Traumatic Brain Damage in Minor Head Injury: Relation of Serum S-100 Protein Measurements to Magnetic Resonance Imaging and Neurobehavioral Outcome fl Tor Ingebrigtsen, M.D., Ph.D., Knut Waterloo, Psy.D., Eva A. Jacobsen, M.D., Ph.D., Bodil Langbakk, M.D., Bertil Romner, M.D., Ph.D. Departments of Neurosurgery (Tl), Neurology (KW ), Radiology (EA)), and Clinical Chemistry (BL), University Hospital, Tromso, Norway, and Department of Neurosurgery (BR), University Hospital, Lund, Sweden OBJECTIVE: The present study was conducted to validate S-100 protein as a marker of brain damage after minor head injury. M ETHODS: W e studied 50 patients with minor head injuries and Glasgow Coma Scale scores of 13 to 15 in whom computed tomographic scans of the brain revealed no abnormalities. Serum levels of S-100 protein were measured at admittance and hourly thereafter until 12 hours after injury. Magnetic resonance imaging and baseline neuropsychological examinations were performed within 48 hours, and neuropsychological follow-up was conducted at 3 months postinjury. RESULTS: Fourteen patients (2 8 % ) had detectable serum levels of S-100 protein (mean peak value, 0.4 /ig/L [standard deviation, ± 0.3]). The S-100 protein levels were highest immediately after the trauma, and they declined each hour thereafter. At 6 hours postinjury, the serum level was below the detection limit (0.2 jutg/L) in five (3 6 % ) of the patients with initially detectable levels. Magnetic resonance imaging revealed brain contusions in five patients, four of whom demonstrated detectable levels of S-100 protein in serum. The proportion of patients with detectable serum levels was significantly higher when magnetic resonance imaging revealed a brain contusion. In patients with detectable serum levels, we observed a trend toward impaired neuropsychological functioning on measures of attention, memory, and information processing speed. CO NCLUSIO N: Determination of S-100 protein levels in serum...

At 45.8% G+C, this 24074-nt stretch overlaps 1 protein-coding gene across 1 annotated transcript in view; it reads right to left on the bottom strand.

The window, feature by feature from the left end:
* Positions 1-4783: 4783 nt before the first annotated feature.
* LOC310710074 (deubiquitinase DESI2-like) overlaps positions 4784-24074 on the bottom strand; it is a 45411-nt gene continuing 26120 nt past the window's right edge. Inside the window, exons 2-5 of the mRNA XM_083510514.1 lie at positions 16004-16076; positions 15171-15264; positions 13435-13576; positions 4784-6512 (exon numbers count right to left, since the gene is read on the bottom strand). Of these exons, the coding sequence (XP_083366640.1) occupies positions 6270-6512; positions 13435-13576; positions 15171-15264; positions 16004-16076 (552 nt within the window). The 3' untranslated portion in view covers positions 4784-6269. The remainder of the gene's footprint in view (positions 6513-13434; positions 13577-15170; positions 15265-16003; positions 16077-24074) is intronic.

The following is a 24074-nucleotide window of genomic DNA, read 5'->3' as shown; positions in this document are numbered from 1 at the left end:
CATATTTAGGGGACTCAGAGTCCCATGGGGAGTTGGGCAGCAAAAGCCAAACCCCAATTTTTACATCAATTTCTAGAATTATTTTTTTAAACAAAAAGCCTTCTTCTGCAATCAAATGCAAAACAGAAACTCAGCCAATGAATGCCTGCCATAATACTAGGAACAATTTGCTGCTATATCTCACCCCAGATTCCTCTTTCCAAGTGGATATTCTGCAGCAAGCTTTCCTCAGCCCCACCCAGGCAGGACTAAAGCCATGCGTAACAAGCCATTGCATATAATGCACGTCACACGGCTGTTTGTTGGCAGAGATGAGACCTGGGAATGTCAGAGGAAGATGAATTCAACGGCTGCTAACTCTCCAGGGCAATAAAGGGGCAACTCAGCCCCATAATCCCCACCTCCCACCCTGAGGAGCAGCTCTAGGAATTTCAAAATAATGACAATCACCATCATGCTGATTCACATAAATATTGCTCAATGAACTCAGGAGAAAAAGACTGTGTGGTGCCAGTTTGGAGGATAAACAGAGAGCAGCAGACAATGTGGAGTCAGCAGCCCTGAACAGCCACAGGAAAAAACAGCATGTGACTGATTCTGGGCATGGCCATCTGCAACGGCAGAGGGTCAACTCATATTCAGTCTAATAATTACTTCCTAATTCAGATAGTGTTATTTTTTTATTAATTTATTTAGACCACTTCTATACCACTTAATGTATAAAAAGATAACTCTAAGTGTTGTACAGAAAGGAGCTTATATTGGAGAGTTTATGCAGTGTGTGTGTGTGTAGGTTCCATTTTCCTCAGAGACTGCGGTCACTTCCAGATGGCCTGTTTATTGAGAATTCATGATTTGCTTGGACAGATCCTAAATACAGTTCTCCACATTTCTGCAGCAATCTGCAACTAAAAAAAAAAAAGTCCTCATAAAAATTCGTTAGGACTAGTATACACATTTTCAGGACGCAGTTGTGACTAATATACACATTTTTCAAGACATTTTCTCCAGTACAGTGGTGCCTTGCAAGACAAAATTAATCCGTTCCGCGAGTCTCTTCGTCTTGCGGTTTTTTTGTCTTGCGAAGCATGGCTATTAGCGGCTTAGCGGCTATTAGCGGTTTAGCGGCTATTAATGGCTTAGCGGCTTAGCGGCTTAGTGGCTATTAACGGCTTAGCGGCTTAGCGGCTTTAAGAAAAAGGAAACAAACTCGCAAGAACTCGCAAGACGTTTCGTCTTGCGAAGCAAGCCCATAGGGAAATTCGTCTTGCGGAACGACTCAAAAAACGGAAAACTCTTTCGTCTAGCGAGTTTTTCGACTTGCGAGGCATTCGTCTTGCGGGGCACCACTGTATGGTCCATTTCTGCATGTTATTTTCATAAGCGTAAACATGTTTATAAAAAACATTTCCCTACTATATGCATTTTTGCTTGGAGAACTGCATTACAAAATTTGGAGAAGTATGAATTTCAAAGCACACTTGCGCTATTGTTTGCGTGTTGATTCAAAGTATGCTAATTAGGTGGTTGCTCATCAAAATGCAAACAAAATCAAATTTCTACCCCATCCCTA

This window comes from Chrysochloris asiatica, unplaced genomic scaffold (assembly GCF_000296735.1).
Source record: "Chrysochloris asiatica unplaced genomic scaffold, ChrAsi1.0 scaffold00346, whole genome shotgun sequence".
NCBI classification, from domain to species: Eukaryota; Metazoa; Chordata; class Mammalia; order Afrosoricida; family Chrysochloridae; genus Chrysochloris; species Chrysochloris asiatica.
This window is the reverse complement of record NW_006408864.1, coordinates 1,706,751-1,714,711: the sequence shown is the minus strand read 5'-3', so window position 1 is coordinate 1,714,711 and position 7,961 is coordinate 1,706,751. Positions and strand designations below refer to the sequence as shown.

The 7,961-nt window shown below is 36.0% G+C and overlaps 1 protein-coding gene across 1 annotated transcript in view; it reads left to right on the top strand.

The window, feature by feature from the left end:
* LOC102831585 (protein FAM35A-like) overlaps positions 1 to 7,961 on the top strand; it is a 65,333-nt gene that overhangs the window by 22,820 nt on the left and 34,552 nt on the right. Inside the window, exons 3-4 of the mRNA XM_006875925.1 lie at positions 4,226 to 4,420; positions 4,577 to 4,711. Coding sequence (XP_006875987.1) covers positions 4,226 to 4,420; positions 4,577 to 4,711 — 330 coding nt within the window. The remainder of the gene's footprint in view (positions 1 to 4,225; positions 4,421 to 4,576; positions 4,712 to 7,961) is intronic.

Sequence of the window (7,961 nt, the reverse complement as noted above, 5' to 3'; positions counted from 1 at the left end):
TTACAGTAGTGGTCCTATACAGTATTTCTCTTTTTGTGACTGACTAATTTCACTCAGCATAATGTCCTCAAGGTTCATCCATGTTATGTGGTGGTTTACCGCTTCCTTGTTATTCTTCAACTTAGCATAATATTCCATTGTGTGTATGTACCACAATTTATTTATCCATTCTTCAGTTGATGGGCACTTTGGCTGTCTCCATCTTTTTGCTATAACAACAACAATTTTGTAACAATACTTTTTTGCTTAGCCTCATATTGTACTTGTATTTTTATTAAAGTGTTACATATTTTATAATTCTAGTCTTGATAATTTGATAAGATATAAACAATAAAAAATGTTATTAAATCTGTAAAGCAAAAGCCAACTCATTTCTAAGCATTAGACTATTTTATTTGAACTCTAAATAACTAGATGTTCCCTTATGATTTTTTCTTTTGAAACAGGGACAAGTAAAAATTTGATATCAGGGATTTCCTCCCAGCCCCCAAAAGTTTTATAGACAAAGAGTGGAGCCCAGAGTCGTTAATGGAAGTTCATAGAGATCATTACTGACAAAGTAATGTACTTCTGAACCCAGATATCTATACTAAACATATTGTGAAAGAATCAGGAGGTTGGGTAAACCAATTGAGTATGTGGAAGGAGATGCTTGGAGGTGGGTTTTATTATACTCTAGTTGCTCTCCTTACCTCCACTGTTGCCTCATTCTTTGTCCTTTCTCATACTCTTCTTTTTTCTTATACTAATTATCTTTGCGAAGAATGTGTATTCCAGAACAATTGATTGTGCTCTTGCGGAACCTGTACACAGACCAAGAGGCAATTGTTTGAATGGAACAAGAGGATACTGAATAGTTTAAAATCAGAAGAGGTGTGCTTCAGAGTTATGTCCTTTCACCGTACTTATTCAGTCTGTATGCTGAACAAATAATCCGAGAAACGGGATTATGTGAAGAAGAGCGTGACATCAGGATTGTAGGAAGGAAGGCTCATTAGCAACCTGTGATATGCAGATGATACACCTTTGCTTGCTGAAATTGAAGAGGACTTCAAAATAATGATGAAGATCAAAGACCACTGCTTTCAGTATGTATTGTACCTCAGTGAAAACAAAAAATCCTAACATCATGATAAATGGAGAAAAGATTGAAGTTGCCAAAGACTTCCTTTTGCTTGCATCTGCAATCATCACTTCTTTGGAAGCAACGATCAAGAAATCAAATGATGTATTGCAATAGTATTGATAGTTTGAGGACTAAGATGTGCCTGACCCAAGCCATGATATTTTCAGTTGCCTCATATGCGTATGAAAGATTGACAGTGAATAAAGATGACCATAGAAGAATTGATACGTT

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Publisher
Congress of Neurological Surgeons
Copyright
© Published by Oxford University Press.
ISSN
0148-396X
eISSN
1524-4040
D.O.I.
10.1097/00006123-199909000-00010
Publisher site
See Article on Publisher Site

Abstract

AbstractOBJECTIVE:The present study was conducted to validate S-100 protein as a marker of brain damage after minor head injury.METHODS:We studied 50 patients with minor head injuries and Glasgow Coma Scale scores of 13 to 15 in whom computed tomographic scans of the brain revealed no abnormalities. Serum levels of S-100 protein were measured at admittance and hourly thereafter until 12 hours after injury. Magnetic resonance imaging and baseline neuropsychological examinations were performed within 48 hours, and neuropsychological follow-up was conducted at 3 months postinjury.RESULTS:Fourteen patients (28%) had detectable serum levels of S-100 protein (mean peak value, 0.4 /ig/L [standard deviation, ± 0.3]). The S-100 protein levels were highest immediately after the trauma, and they declined each hour thereafter. At 6 hours postinjury, the serum level was below the detection limit (0.2 jutg/L) in five (36%) of the patients with initially detectable levels. Magnetic resonance imaging revealed brain contusions in five patients, four of whom demonstrated detectable levels of S-100 protein in serum. The proportion of patients with detectable serum levels was significantly higher when magnetic resonance imaging revealed a brain contusion. In patients with detectable serum levels, we observed a trend toward impaired neuropsychological functioning on measures of attention, memory, and information processing speed.CONCLUSION:Determination of S-100 protein levels in serum provides a valid measure of the presence and severity of traumatic brain damage if performed within the first hours after minor head injury.

Journal

NeurosurgeryOxford University Press

Published: Sep 1, 1999